The Umbrella Sequence


by Barry Lenser

8 August 2007


No more leaking roof,
No more sinking ship,
No more haunted house,
No more self loathing,
No more shoe-gazing

So intones vocalist Ryan Rupprecht on “This Time We’re Positive”, a nasally subterranean downer off the Umbrella Sequences’ Events. This pregnant lyric is Yorkesian, first name Thom, in appearance and aural effect (see: “No alarms and no surprises, please”). Rupprecht, however, seems to issue the negatively couched lines as a declaration of stylistic intent: past Radiohead allusions, so persistent and oversold, can take leave of this Minneapolis quartet. The future is not one of Kid Bs and Cs. Borne out by Events, their second album, the Umbrella Sequence can still stir up the sonic disrepair of a “leaking roof”, but not without flights of indie-pop fancy, organic Americana, and taut-rock thrillers closely standing by.

cover art

The Umbrella Sequence


US: 11 May 2007
UK: Unavailable

Their ’03 debut, Sparkler Cliché, was the vehicle for that raft of Radiohead citations. Events finalizes the departure, though last year’s Crossing the Wires EP signaled a veering aesthetic direction. Its shambolic makeup – from the prog-pop of the title track to the throwback guitar jolt of “100 Years” – wasn’t easy to place and presaged the genre scatter of U.B’s current work. So, as a unit, Events is strange and solid, perhaps too variegated to fully cohere. As a collection of unfettered moments, it soars, deploying precise production, warm melodies, and motley musical bearings to construct whirling pop dreamscapes.

It’s instructive to note what bookends the sewer-dark chill of “This Time We’re Positive”. Preceding is the opener, “Urban Lull (At Once Charmed)”, a sparkling midsummer night’s dream. “Lull” plays out like a delectable blend of reality and fantasy, with a water-clear guitar strum contrasting the space punch of its percussion effects (uber Flaming Lips). As the start-up single, it also engages immediately, never allowing production minutiae to steal the pop center. You then leapfrog “Positive” to arrive at “Bus 12”, which recalls the staccato bop of “Pins and Needles” (from the Wires EP). Primary ax-slinger Jacob Swogger helms its headswirl of flashing guitars that supplies the magnetic pull.

The point is, over the course of tracks one, two, and three, the Umbrella Sequence shift gears, colors, and moods several times over, all while maintaining a tight economy of songcraft. The surface is indeed fairly simple. Events basks in an accessibly mysterious quality. Its nine entries are all pop of a recognizable modulation, though there’s no working roadmap for all the detours, no artistic safety zone to be tempted into.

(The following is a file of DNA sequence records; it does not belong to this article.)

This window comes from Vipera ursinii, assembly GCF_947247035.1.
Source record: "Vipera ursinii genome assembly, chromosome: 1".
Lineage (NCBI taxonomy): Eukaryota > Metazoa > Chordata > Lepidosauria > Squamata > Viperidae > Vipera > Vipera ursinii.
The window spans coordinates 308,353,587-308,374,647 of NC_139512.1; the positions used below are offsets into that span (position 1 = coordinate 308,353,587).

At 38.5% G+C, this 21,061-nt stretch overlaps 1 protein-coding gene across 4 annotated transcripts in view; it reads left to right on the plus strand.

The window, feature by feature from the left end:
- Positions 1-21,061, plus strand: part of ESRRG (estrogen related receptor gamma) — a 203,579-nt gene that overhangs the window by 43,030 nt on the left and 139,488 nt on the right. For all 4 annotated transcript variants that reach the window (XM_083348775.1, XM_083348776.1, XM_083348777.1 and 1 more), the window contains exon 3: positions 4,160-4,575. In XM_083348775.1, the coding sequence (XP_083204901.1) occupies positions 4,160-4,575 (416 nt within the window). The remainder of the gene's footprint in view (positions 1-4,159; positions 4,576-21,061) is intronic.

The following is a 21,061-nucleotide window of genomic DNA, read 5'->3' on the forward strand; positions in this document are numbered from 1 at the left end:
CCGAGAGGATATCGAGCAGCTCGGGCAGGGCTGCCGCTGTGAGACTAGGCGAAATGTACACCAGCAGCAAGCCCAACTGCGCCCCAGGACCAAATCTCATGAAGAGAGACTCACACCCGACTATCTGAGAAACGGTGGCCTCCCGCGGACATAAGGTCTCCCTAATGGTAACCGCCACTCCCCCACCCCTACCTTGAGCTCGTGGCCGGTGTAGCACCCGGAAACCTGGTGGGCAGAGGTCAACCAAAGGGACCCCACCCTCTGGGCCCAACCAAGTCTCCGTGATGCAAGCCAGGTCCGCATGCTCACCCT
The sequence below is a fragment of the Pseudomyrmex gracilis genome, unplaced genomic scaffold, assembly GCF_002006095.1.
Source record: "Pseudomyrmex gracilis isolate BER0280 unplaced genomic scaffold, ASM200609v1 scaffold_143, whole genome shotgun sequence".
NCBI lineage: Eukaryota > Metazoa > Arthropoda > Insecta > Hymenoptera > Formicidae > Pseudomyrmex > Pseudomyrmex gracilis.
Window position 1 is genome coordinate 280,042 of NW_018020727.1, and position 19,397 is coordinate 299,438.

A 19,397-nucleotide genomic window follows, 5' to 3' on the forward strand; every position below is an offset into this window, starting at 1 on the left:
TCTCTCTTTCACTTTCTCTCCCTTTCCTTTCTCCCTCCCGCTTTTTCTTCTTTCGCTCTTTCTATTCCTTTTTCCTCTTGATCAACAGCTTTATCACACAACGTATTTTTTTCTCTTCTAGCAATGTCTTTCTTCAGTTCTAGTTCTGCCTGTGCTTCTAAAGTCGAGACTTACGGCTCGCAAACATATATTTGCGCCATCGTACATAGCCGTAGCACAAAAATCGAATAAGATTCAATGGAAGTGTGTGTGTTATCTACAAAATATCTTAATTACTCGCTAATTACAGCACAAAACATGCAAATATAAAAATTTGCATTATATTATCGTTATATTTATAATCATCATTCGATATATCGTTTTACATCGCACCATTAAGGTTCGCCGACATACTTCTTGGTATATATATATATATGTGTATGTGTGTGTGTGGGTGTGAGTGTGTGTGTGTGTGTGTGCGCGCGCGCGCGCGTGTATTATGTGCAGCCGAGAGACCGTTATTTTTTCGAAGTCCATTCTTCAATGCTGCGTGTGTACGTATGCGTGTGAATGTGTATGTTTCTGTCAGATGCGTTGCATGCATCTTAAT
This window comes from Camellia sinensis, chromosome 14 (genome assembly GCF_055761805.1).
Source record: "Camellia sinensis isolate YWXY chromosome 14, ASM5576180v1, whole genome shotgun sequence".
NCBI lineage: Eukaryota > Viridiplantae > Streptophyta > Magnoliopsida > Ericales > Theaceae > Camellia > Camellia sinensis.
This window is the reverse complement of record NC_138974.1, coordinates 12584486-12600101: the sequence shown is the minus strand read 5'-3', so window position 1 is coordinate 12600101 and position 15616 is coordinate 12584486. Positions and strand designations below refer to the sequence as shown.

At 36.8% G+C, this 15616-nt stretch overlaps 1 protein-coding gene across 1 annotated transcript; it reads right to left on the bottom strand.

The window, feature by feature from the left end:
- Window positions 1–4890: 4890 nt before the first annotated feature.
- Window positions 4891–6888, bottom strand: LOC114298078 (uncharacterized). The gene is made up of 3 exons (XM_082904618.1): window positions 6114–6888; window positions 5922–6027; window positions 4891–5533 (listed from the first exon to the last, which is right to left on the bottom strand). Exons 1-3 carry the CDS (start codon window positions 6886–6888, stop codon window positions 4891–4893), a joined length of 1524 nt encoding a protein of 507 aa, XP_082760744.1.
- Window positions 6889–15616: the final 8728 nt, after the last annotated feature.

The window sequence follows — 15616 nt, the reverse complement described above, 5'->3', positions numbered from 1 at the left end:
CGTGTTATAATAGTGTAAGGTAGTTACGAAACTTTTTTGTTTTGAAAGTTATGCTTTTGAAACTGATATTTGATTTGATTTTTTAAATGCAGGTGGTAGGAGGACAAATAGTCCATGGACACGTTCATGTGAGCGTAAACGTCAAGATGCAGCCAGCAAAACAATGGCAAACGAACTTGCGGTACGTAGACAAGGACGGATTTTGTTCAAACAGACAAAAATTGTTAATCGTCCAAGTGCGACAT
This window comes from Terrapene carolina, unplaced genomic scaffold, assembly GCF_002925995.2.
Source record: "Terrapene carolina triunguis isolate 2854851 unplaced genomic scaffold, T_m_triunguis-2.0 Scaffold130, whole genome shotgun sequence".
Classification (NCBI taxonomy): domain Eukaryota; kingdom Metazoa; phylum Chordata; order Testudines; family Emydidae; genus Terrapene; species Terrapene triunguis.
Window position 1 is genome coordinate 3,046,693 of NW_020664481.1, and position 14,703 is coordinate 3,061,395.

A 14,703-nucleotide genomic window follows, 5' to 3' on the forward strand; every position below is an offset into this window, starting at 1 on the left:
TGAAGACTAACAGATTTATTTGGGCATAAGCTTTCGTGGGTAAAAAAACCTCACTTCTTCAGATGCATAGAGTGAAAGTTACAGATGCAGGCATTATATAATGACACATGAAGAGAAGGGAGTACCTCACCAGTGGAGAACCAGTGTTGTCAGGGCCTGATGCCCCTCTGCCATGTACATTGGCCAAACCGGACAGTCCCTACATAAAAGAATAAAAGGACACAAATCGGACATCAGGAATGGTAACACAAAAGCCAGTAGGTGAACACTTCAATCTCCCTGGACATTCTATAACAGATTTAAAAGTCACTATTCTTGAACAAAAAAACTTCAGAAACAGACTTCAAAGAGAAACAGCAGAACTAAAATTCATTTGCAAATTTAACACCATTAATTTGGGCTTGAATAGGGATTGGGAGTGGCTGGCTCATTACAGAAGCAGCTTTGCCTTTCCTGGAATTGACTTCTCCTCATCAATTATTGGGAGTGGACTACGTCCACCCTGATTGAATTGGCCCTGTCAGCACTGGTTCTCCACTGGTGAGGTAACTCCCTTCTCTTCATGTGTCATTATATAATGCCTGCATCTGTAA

Amidst its left and right turns, the genuine, very human heart of Events beats most lucidly on “At the Great Lake”, a stunner of balance and slow-cooked musicianship. Its streaks of woozy steel guitar are the first treat, but the real meat comes in its collage of buildups and drop-downs: a prickly calmness segues into trembling electrics which dive into soothing organ clicks and later resurge. Like the whole of Events, “Lake” consciously careens from passage to passage, from pace to pace, seeking out melodies of different stripes.

So where does the affecting sentiment of “Lake” spring from? Its garden-fresh instrumentation is a starting point. But Rupprecht’s vocals hold most of the emotional water, like the charmed, shtick-free way he delivers, “Oh my goodness sakes”. Or the light pathos he lends to “Take the job / Take your coffee break”. His wordplay is often opaque and rarely narrative-focused. He favors the tone and inflection of language over its literal denotation to transmit meaning. On the drowsy send-off, “Purple Roads”, his reedy tenor speaks of “smokers in basements” – an innocuous phrase – like they’re a tragic lot. “Life Events and Sinking Ships”, a shimmering and superb Grandaddy rambler, opens with “I am a rocking chair” – a puzzling lede for sure. But such obscurity gels into Events’ mix of the real and unreal. Consider this: near upon the heels of “Ships” is “The Need to Make Lists”, an impulse of man as fundamental and almost survivalist as seeking out food and shelter. No longer an article of furniture, Rupprecht quickly reassumes his humanity.

Just as quickly, it seems, Events bows out, like a string of celebrations too short-lived. Its running time is a parsimonious 34 minutes, only six longer than the Wires EP. A half hour’s worth of material can only leave impressions, not permanent indentations. So how does this outing position the Umbrella Sequence in their race for the indie prize? Events stands as a near-great album, but is unavoidably transitional at its core. It’s a work that urgently demands a follow-up. Determining what swath of their tastes ultimately wins out – like the restive lightning rock of “Et Tu Forte?” and “Elephant”, the electro-pop of “Urban Lull”, or maybe even a Radiohead flashback – is the next bold and necessary step. How about this for a tidy wrap-up? Events is their broad-based, pop armory; now what’s the weapon of choice?



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